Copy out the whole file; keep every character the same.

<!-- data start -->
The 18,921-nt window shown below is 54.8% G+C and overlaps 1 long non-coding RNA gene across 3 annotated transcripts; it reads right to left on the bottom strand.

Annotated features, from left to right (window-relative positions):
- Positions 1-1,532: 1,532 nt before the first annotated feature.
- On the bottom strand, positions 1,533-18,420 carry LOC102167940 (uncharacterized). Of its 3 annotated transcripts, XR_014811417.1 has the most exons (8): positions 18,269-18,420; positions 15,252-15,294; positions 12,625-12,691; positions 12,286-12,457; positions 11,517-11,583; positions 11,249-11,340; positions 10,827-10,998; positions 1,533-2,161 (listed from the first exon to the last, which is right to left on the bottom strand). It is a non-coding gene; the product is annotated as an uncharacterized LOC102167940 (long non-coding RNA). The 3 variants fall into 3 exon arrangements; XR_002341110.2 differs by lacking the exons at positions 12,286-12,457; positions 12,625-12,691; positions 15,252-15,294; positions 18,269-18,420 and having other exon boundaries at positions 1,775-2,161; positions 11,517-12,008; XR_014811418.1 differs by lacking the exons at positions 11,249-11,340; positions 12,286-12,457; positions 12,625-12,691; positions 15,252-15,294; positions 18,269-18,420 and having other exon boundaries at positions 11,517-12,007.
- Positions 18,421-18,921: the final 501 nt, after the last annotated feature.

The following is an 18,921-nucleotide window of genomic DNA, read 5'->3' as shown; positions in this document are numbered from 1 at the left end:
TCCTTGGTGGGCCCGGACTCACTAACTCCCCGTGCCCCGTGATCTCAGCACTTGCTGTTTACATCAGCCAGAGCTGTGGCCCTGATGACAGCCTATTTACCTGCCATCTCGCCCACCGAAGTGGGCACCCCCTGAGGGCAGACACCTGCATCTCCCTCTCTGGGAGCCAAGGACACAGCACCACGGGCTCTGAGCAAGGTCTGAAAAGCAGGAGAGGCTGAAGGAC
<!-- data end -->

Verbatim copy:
The 18,921-nt window shown below is 54.8% G+C and overlaps 1 long non-coding RNA gene across 3 annotated transcripts; it reads right to left on the bottom strand.

Annotated features, from left to right (window-relative positions):
- Positions 1-1,532: 1,532 nt before the first annotated feature.
- On the bottom strand, positions 1,533-18,420 carry LOC102167940 (uncharacterized). Of its 3 annotated transcripts, XR_014811417.1 has the most exons (8): positions 18,269-18,420; positions 15,252-15,294; positions 12,625-12,691; positions 12,286-12,457; positions 11,517-11,583; positions 11,249-11,340; positions 10,827-10,998; positions 1,533-2,161 (listed from the first exon to the last, which is right to left on the bottom strand). It is a non-coding gene; the product is annotated as an uncharacterized LOC102167940 (long non-coding RNA). The 3 variants fall into 3 exon arrangements; XR_002341110.2 differs by lacking the exons at positions 12,286-12,457; positions 12,625-12,691; positions 15,252-15,294; positions 18,269-18,420 and having other exon boundaries at positions 1,775-2,161; positions 11,517-12,008; XR_014811418.1 differs by lacking the exons at positions 11,249-11,340; positions 12,286-12,457; positions 12,625-12,691; positions 15,252-15,294; positions 18,269-18,420 and having other exon boundaries at positions 11,517-12,007.
- Positions 18,421-18,921: the final 501 nt, after the last annotated feature.

The following is an 18,921-nucleotide window of genomic DNA, read 5'->3' as shown; positions in this document are numbered from 1 at the left end:
TCCTTGGTGGGCCCGGACTCACTAACTCCCCGTGCCCCGTGATCTCAGCACTTGCTGTTTACATCAGCCAGAGCTGTGGCCCTGATGACAGCCTATTTACCTGCCATCTCGCCCACCGAAGTGGGCACCCCCTGAGGGCAGACACCTGCATCTCCCTCTCTGGGAGCCAAGGACACAGCACCACGGGCTCTGAGCAAGGTCTGAAAAGCAGGAGAGGCTGAAGGAC